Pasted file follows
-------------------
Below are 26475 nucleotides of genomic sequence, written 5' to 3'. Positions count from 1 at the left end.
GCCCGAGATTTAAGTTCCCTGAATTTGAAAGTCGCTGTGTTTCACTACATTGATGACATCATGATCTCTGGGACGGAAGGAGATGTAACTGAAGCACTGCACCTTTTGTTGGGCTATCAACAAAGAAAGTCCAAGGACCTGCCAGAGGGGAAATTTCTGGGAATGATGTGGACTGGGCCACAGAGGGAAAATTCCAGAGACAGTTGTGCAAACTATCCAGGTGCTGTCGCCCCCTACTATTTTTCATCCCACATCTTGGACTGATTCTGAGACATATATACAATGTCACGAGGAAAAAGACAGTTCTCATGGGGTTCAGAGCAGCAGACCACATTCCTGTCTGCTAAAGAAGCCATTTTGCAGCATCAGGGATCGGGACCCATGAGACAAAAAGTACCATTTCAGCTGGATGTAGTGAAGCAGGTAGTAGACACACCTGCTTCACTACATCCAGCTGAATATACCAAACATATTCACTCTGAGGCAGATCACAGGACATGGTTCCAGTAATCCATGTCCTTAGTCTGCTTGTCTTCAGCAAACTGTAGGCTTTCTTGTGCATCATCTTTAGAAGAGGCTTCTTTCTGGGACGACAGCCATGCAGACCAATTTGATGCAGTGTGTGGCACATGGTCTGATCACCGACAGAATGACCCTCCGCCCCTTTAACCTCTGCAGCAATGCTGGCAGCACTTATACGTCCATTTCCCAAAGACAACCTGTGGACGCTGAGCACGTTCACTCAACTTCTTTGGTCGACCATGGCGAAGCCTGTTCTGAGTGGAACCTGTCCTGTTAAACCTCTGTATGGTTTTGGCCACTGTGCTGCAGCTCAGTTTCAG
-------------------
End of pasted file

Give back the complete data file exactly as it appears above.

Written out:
Below are 26475 nucleotides of genomic sequence, written 5' to 3'. Positions count from 1 at the left end.
GCCCGAGATTTAAGTTCCCTGAATTTGAAAGTCGCTGTGTTTCACTACATTGATGACATCATGATCTCTGGGACGGAAGGAGATGTAACTGAAGCACTGCACCTTTTGTTGGGCTATCAACAAAGAAAGTCCAAGGACCTGCCAGAGGGGAAATTTCTGGGAATGATGTGGACTGGGCCACAGAGGGAAAATTCCAGAGACAGTTGTGCAAACTATCCAGGTGCTGTCGCCCCCTACTATTTTTCATCCCACATCTTGGACTGATTCTGAGACATATATACAATGTCACGAGGAAAAAGACAGTTCTCATGGGGTTCAGAGCAGCAGACCACATTCCTGTCTGCTAAAGAAGCCATTTTGCAGCATCAGGGATCGGGACCCATGAGACAAAAAGTACCATTTCAGCTGGATGTAGTGAAGCAGGTAGTAGACACACCTGCTTCACTACATCCAGCTGAATATACCAAACATATTCACTCTGAGGCAGATCACAGGACATGGTTCCAGTAATCCATGTCCTTAGTCTGCTTGTCTTCAGCAAACTGTAGGCTTTCTTGTGCATCATCTTTAGAAGAGGCTTCTTTCTGGGACGACAGCCATGCAGACCAATTTGATGCAGTGTGTGGCACATGGTCTGATCACCGACAGAATGACCCTCCGCCCCTTTAACCTCTGCAGCAATGCTGGCAGCACTTATACGTCCATTTCCCAAAGACAACCTGTGGACGCTGAGCACGTTCACTCAACTTCTTTGGTCGACCATGGCGAAGCCTGTTCTGAGTGGAACCTGTCCTGTTAAACCTCTGTATGGTTTTGGCCACTGTGCTGCAGCTCAGTTTCAG